EPA Announces Winners of the 2023 Green Chemistry Challenge Awards
The U.S. Environmental Protection Agency (EPA) announced on October 23, 2023, the winners of the 2023 Green Chemistry Challenge Awards for new and innovative green chemistry technologies. According to EPA, through the design of chemical products and processes that reduce or eliminate the generation and use of hazardous substances, the winners “have developed solutions to significant environmental challenges such as climate change and spur innovation and economic development.” An independent panel of technical experts convened by the American Chemical Society Green Chemistry Institute formally judged the 2023 submissions and made recommendations to EPA. The 2023 Green Chemistry Challenge Award winners are:
- Academic Category: University of Michigan, Ann Arbor, Michigan, for developing new ways to refine common agricultural waste such as rice hulls into materials that can be used in lithium-ion batteries and other products that are important for the transition to green energy. The new processes can replace the energy and carbon-intensive methods currently used to obtain silicon metals.
- Design of Greener Chemicals: The Clorox Company, Oakland, California, for designing Clorox EcoClean™ Disinfecting Cleaner, a Design for the Environment (DfE)-certified disinfecting cleaner that can be used without personal protective equipment, is formulated without alcohol, and can be used safely on most surfaces without bleaching. EPA states that the product disinfects 99.999 percent of illness-causing germs in two minutes or less when used as directed.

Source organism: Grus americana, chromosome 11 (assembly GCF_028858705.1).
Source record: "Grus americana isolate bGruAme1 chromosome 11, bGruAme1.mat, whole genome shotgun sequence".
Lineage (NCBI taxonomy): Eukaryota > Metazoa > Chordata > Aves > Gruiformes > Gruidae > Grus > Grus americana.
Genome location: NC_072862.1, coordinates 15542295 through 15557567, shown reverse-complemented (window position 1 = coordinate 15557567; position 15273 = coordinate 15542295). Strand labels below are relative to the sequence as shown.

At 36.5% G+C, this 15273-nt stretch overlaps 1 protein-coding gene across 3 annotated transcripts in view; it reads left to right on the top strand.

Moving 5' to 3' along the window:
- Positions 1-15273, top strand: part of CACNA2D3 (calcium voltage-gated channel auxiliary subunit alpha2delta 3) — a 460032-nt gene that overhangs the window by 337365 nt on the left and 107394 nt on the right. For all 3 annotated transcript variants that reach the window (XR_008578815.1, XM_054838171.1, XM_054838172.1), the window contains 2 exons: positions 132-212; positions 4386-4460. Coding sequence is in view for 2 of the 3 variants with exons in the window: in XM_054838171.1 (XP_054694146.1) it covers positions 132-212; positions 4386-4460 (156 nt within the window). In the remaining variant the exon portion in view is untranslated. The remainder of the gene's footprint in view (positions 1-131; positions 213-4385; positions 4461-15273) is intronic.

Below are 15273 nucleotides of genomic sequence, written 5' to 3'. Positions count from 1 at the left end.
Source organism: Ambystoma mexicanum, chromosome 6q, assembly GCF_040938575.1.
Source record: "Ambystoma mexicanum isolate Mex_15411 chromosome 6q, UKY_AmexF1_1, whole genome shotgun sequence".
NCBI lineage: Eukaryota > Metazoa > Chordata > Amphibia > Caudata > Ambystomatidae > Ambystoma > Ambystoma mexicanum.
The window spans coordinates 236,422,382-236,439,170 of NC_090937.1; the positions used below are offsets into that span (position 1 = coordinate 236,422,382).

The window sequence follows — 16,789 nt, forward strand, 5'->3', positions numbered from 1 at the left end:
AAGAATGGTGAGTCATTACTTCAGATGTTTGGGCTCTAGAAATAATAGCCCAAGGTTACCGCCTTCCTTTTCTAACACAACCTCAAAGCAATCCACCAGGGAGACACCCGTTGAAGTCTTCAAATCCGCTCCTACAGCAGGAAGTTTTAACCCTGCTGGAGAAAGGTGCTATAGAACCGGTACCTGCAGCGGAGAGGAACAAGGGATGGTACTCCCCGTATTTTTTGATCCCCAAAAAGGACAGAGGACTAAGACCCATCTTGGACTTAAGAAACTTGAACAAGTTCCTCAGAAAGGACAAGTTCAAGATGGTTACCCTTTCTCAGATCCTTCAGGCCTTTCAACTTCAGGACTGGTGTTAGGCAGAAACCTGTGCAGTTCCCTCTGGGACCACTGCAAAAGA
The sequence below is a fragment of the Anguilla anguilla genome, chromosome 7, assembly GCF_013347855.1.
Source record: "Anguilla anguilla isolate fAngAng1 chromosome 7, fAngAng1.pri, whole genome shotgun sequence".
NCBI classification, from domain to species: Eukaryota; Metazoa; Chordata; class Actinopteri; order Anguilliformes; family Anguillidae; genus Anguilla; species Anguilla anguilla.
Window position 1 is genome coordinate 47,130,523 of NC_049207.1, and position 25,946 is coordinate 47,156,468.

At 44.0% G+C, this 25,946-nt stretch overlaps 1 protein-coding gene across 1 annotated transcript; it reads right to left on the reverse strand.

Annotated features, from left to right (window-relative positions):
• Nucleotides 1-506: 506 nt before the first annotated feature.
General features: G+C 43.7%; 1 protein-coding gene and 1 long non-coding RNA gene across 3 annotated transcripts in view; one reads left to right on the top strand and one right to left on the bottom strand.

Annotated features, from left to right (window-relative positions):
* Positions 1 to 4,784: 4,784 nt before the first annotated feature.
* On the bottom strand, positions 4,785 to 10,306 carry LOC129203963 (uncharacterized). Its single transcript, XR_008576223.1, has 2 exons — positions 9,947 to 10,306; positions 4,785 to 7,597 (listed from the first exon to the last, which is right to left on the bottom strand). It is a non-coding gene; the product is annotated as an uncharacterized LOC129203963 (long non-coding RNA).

- Greener Synthetic Pathways: Solugen, Houston, Texas, for developing the Bioforge™, a chemical manufacturing platform that converts plant-derived substances into a range of materials that have historically been made from fossil fuels without resulting emissions or waste. Materials made in the Bioforge™ include those used for water treatment and detergents.
- Greener Reaction Conditions: Captis Aire LLC, East Point, Georgia, for the patent pending CAIRE Technology that captures more than 90 percent of terpenes, a waste product from the wood manufacturing process, and converts it into valuable chemicals including those used in products such as biofuels, flavors, and fragrances. According to EPA, currently these terpenes can be an air pollutant, an irritant to eyes, lungs, and skin; they are also commonly burned as waste that releases greenhouse gases (GHG).
- Small Business Award: Modern Meadow, Nutley, New Jersey, for developing a more efficient textile dyeing process called Bio-FREED™ Powered by Bio-Alloy™ that uses a biobased protein foam to dye any type of fiber. EPA states that compared to traditional dyeing methods, Bio-FREED™ conserves 95 percent of water, reduces energy consumption by 75 percent, and uses 80 percent fewer dyes and chemicals. EPA notes that Bio-FREED also does not require a separate step to fix the dye and requires one or even no washes at the end of the dyeing process, compared to four to seven washes for traditional dyeing.
- Specific Environmental Benefit — Climate Change: Air Company, Brooklyn, New York, for developing a technology that mimics photosynthesis to transform the GHG carbon dioxide into other organic chemicals, producing oxygen as the only byproduct. The technology both removes carbon dioxide from the air by using it as a chemical reactant and reduces the need for fossil fuels by transforming it into fuels, including aviation fuels.
EPA notes that it is currently accepting nominations for the 2024 Green Chemistry Challenge Awards from companies or institutions that have developed a new green chemistry process or product that helps protect human health and the environment. Nominations are due to EPA by December 8, 2023.